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New "Snapshot From Space": Defending Our Planet

Posted by Mat Kaplan on 2012/03/06 10:18 CST

A new installment of our "Snapshots" video series examines the threat posed by asteroids on collision courses with our home planet. Emily Lakdawalla explains why it's so important to find, understand and learn to deflect these potential civilization enders.

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Our friendly neighborhood asteroid, 2005 YU55 (an animation)

Posted by Emily Lakdawalla on 2011/11/16 02:58 CST

Last week JPL released two animations of asteroid 2005 YU55 made from the radar data acquired by Goldstone's 70-meter radio dish.

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Goldstone: Desert outpost performs radio imaging of close-passing asteroid 2005 YU55

Posted by Emily Lakdawalla on 2011/11/09 06:52 CST

Anticipating the close flyby of asteroid 2005 YU55 yesterday, the Jet Propulsion Laboratory invited media to tour Goldstone, one of three facilities that make up NASA's Deep Space Network. I've always wanted to see these massive radio dishes up close, so I jumped at the chance!

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Live feeds on asteroid 2005 YU55 as it passes Earth

Posted by Emily Lakdawalla on 2011/11/08 03:45 CST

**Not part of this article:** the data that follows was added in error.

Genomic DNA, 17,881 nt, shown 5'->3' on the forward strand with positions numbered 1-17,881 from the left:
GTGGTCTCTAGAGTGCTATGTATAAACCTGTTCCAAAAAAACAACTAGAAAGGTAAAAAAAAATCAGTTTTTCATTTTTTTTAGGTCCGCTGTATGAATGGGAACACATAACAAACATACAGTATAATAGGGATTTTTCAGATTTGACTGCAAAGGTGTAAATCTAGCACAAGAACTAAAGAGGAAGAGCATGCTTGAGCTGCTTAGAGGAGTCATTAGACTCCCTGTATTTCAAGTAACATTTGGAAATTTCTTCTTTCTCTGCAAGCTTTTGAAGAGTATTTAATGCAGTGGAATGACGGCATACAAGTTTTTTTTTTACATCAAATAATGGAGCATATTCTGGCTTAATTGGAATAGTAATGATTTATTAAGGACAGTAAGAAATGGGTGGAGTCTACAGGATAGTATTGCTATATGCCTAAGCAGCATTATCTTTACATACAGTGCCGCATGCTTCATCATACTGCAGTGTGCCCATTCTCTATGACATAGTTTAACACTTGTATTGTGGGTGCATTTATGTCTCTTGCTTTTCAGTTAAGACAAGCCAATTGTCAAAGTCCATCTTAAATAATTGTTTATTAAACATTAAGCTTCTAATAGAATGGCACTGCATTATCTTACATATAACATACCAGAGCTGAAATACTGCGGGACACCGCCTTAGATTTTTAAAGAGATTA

Unless you've been living under a rock you've probably heard that there is a relatively large (400-meter) asteroid passing closer to Earth than the orbit of the Moon today -- in just a few minutes, as a matter of fact.

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How radio telescopes get "images" of asteroids

Posted by Emily Lakdawalla on 2011/11/08 10:52 CST

This is a repost of an article I wrote in April 2010; I thought it'd be useful reading for those of you interested in today's near-Earth flyby of asteroid 2005 YU55.

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Students Design Human Asteroid Mission in Caltech Space Challenge

Posted by Louis D. Friedman on 2011/09/19 11:55 CDT

I spent much of the past week attending the Caltech Space Challenge, a student-organized international competition to design a human mission to a Near-Earth asteroid. It was a great week, and one of the most positive, upbeat and hopeful programs I have participated in concerning the future of space exploration.

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Meeting today: The infelicitously named "SBAG"

Posted by Emily Lakdawalla on 2011/08/25 01:45 CDT

NASA funds regular meetings of scientists who work on different parts of the solar system to provide scientific input into NASA's future plans. These "analysis groups" are known by their acronyms, all of which sound kind of horrible, but none has quite as terrible-sounding an acronym as "SBAG," usually pronouced "ess-bag," the Small Bodies Assessment Group.

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Shoemaker NEO Grant Update: Asteroid discoveries from La Sagra

Posted by Jaime Nomen on 2011/08/22 04:41 CDT

In spite of some bad weather conditions during the first part of this year, the new camera bought with funds from a Planetary Society Shoemaker Near Earth Object grant helped us to discover and confirm ten new near-Earth objects.

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Day 2: Planetary Defense conference in Bucharest, Romania

Posted by Bruce Betts on 2011/05/10 05:59 CDT

One nice thing about the Planetary Defense conference is that I not only get to talk with the NEO community of experts all in one place and hear their new science, but I also get updates on projects the Planetary Society has funded.